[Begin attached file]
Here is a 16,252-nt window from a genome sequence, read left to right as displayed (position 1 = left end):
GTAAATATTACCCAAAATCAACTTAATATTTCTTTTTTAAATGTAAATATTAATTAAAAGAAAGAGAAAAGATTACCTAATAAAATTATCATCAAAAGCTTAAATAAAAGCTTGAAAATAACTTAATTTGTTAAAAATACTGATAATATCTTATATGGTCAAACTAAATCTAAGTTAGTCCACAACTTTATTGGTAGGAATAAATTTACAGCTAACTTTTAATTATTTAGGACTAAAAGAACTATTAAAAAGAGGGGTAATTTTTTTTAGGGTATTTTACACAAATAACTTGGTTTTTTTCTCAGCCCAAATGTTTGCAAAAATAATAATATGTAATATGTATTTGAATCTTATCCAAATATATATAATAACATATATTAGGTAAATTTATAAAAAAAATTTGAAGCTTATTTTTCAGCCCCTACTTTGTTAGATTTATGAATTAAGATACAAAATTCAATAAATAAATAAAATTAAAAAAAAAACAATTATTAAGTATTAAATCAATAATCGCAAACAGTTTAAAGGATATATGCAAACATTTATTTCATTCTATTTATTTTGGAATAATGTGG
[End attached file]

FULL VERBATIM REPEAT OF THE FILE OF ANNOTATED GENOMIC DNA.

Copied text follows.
Here is a 16,252-nt window from a genome sequence, read left to right as displayed (position 1 = left end):
GTAAATATTACCCAAAATCAACTTAATATTTCTTTTTTAAATGTAAATATTAATTAAAAGAAAGAGAAAAGATTACCTAATAAAATTATCATCAAAAGCTTAAATAAAAGCTTGAAAATAACTTAATTTGTTAAAAATACTGATAATATCTTATATGGTCAAACTAAATCTAAGTTAGTCCACAACTTTATTGGTAGGAATAAATTTACAGCTAACTTTTAATTATTTAGGACTAAAAGAACTATTAAAAAGAGGGGTAATTTTTTTTAGGGTATTTTACACAAATAACTTGGTTTTTTTCTCAGCCCAAATGTTTGCAAAAATAATAATATGTAATATGTATTTGAATCTTATCCAAATATATATAATAACATATATTAGGTAAATTTATAAAAAAAATTTGAAGCTTATTTTTCAGCCCCTACTTTGTTAGATTTATGAATTAAGATACAAAATTCAATAAATAAATAAAATTAAAAAAAAAACAATTATTAAGTATTAAATCAATAATCGCAAACAGTTTAAAGGATATATGCAAACATTTATTTCATTCTATTTATTTTGGAATAATGTGG